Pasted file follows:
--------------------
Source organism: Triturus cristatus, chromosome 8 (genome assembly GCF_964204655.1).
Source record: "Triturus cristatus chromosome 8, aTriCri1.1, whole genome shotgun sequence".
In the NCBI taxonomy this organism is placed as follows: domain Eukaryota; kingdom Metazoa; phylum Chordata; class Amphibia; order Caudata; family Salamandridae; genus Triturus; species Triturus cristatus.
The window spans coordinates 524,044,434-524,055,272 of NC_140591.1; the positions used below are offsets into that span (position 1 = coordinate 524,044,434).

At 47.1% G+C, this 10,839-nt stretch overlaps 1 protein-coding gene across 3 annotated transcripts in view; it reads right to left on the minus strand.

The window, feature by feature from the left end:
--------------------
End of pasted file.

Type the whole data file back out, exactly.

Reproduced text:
Source organism: Triturus cristatus, chromosome 8 (genome assembly GCF_964204655.1).
Source record: "Triturus cristatus chromosome 8, aTriCri1.1, whole genome shotgun sequence".
In the NCBI taxonomy this organism is placed as follows: domain Eukaryota; kingdom Metazoa; phylum Chordata; class Amphibia; order Caudata; family Salamandridae; genus Triturus; species Triturus cristatus.
The window spans coordinates 524,044,434-524,055,272 of NC_140591.1; the positions used below are offsets into that span (position 1 = coordinate 524,044,434).

At 47.1% G+C, this 10,839-nt stretch overlaps 1 protein-coding gene across 3 annotated transcripts in view; it reads right to left on the minus strand.

The window, feature by feature from the left end: